Too many books, too little time

Like everyone else, in January I got sucked into Marie Kondo’s Tidying Up on Netflix. I didn’t finish the series – I got halfway through before I realized that all the show made me want to do was go through all my stuff and throw half of it away.

Well we’re just about halfway through February and I am ashamed to say that I still have that feeling and I’ve done nothing about it. I mean, I’ve talked about it a lot, but all my stuff is still here, waiting to jump out at you from hidden household depths.

I did recently go through all of my books though. I got rid of a lot when we put up some new shelving. But now I have space to spare and I can’t just ignore that can I? Even though I keep telling myself that I will not BUY anymore books (just yesterday I made a vow that I would wait until after my birthday next month to buy any new books), I keep finding myself in line at the bookstore with new books in hand.

My bookshelves might have room to spare but my TBR cupboard does not. I’ve recently added the following to its buckling shelves:

Notes On A Nervous Planet by Matt Haig: I love Matt Haig, have done for years. I think there’s some real power in his words, especially his Reasons to Stay Alive. This is his follow up to that one, about how to find ways to live in the present when the world is asking us to live at warp speed.

The Come Up by Angie Thomas. Remember how much I loved The Hate U Give? Thomas’ second novel, about a girl who dreams of being a rapper when her world just sees her as a hoodlum, sounds like it’s going to be just as good. I’ve been waiting for this to come out for ages.

The Woo Woo: How I Survived Ice Hockey, Drug Raids, Demons and My Crazy Chinese Family by Lindsay Wong. This one is one of the picks for the Canada Reads debates next month. I’ve actually already started to read this one and it is bananas. Wong is my age and grew up in the same neck of the woods and yet, our childhoods and families could not be more different. This is a dark one.

Silver Sparrow by Tayari Jones. I loved An American Marriage a lot. Before that book blew up, I had never heard of Jones. Imagine my delight to find that she actually has a few other books I get to read! Silver Sparrow is about the daughter of a bigamist, finding out about his other family and what that means for her own life.

The Proposal by Jasmine Guillory. I really enjoyed Guillory’s The Wedding Date. I thought it was fun, funny, sexy and clever. I’m in the mood for more of that and since the author of the same has something else out, it seemed like the perfect fit. Nikole and her boyfriend have been dating for five months when they end up at a Dodgers game with a bunch of his friends. He proposes on the big screen. Nikole is blindsided and says no…

Servants: A Downstairs History of Britain from the Nineteenth Century to Modern Times by Lucy Lethbridge. As much as I love reading about aristocracy, I’m also finding myself more and more curious about those people who ran the fancy estates, the castles and the townhouses. This book is so very on brand for me!

The Mistresses of Clivedon: Three Centuries of Scandal, Power, and Intrigue in an English Stately Home by Natalie Livingstone. I mean, come on. Scandal, power and intrigue in an English country estate? Centered around women? I didn’t stand a chance trying to resist this one.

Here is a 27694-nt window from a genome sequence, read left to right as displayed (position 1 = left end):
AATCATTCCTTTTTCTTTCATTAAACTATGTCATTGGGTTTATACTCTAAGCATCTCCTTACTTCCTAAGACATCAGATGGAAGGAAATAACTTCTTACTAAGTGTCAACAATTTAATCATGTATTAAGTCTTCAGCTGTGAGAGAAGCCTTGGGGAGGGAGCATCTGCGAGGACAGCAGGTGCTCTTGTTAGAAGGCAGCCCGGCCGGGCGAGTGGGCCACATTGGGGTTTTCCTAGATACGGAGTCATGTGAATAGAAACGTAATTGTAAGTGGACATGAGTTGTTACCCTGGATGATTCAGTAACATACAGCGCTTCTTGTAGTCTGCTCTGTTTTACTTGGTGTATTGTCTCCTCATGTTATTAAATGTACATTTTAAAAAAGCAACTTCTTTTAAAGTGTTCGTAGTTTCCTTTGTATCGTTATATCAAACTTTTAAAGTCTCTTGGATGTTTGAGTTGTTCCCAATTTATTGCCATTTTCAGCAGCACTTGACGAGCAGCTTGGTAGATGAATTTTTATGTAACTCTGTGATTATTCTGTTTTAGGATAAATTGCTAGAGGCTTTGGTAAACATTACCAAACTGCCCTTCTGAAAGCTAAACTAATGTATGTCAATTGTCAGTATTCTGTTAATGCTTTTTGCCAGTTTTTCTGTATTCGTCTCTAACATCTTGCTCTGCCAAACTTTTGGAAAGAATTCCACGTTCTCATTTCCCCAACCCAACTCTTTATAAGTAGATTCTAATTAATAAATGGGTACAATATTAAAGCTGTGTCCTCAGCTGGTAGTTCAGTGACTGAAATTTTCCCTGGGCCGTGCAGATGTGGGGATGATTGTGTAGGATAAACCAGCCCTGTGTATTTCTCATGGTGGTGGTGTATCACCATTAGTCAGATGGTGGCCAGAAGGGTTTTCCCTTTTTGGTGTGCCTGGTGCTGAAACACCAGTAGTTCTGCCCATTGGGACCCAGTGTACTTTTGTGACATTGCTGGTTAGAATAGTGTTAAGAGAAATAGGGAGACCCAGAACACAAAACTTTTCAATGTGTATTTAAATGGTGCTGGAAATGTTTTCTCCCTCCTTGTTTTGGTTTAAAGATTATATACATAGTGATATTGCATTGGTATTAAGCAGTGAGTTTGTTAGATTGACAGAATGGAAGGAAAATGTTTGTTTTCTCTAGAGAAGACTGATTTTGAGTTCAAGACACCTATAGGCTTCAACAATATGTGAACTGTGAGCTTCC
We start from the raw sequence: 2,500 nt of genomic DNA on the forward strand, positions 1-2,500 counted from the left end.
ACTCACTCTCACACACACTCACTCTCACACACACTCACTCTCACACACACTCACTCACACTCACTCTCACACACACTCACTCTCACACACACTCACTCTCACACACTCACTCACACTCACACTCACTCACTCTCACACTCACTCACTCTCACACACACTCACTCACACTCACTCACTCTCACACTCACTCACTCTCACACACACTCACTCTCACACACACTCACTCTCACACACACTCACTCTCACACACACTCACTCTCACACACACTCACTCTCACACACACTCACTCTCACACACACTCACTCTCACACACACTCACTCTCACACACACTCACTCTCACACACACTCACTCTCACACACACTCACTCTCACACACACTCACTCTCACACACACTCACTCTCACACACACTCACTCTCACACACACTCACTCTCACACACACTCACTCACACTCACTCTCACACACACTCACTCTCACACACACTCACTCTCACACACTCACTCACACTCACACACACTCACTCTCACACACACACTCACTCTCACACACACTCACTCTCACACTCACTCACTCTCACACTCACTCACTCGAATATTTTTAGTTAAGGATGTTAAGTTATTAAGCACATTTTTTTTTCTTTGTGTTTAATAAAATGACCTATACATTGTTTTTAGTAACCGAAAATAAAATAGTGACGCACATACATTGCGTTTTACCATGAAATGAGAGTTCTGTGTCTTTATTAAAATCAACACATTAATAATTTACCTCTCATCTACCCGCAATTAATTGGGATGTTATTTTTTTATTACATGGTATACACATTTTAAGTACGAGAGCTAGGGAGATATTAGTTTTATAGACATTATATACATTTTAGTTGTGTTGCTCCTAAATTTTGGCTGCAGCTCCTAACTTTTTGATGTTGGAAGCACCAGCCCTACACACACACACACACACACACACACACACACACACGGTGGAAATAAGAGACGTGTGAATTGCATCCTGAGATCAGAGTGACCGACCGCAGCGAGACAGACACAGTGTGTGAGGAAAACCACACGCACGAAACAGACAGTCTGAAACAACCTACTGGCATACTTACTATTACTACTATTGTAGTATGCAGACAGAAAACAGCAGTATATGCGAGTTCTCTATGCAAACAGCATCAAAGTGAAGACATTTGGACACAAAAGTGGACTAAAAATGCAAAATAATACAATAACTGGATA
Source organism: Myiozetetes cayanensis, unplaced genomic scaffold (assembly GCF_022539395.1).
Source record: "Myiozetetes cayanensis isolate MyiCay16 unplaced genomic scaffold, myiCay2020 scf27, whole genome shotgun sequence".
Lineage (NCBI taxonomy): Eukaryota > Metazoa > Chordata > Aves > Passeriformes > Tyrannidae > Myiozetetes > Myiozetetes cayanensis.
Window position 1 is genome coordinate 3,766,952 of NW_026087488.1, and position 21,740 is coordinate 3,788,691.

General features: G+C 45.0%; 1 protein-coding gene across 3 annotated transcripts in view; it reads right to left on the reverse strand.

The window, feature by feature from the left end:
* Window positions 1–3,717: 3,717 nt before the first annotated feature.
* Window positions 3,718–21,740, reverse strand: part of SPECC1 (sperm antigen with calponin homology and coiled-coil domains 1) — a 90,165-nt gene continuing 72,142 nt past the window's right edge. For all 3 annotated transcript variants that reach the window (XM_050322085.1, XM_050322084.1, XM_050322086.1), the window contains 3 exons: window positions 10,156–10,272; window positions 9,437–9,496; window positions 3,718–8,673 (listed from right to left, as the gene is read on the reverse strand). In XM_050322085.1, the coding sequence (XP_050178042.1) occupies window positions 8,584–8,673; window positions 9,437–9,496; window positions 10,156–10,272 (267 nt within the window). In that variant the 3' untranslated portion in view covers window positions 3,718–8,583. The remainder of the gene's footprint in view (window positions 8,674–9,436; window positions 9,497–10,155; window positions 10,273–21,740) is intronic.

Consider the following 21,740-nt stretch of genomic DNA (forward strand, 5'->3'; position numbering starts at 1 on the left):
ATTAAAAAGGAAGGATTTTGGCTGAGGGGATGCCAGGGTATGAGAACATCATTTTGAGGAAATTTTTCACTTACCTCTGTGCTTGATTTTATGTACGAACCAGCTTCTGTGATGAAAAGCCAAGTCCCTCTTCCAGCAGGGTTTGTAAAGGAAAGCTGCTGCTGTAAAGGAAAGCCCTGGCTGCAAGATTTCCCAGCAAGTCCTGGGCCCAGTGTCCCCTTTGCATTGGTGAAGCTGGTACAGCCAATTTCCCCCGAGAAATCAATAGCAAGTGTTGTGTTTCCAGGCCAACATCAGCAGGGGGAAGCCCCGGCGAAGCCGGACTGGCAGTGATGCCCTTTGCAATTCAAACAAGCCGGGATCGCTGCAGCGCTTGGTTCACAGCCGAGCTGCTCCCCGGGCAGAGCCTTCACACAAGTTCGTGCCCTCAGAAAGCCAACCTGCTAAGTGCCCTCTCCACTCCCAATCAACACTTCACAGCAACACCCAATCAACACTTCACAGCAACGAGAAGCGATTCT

I’d like to tell you that after I hit publish on this, I spent naptime reading. But I have to finish this week’s episode of The Bachelor so…you fall behind one week, it becomes really hard to catch up!


The Tsundoku Chronicles: Moving Edition

My husband and I are in the process of hopefully moving. We’ve been in our place for nearly six years and it feels like it’s time for a change. I’d be lying if I didn’t tell you that we’re partially motivated by the needs of our German Shepherd who seems to be craving personal outdoor space like he never did before.  But you know, when your dog is a family member, you accommodate.

You’d think that, with the looming spectre of packing up all my books and moving them, I’d be a little more hesitant to buy more books, but there, you’d be wrong.

See, I had a birthday not that long ago. And when I have a birthday I get gift cards to buy books and I’m incapable of saving them for very long.

Also, spring is a ridiculously great time for new titles AND discounted book as stores gear up for summer titles.

Here then, a reckoning of some of the books I have lying around the house that I haven’t read.

The Rivals of Versailles by Sally Christie. This is the second in a promised trilogy. The first looked at a group of sisters who were all the mistresses of Louis XV and this one features the next group, including the Marquise de Pompadour. I made the mistake of loaning this to my sister and a friend and now both are waiting for me to read the second one so they can read it too. The third one will be out at the end of the year.

Ritual by Mo Hayder. This is the 3rd in the Jack Caffrey series which is proving to be seriously messed up. There was some open-endedness with the end of the second book and I’m looking forward to finding out what happened but I also need to be in the right headspace. Luckily, I borrowed this from a friend (along with The Nightmare by Lars Keplar and The Golden Son by Shilpi Somaya Gowda, so good) so if I read it soon, I can return it and not have to pack it.

I Am Malala by Malala Yousefzai. I started reading the Foreward in the bookstore and became completely invested, so I bought it. I have yet to read it.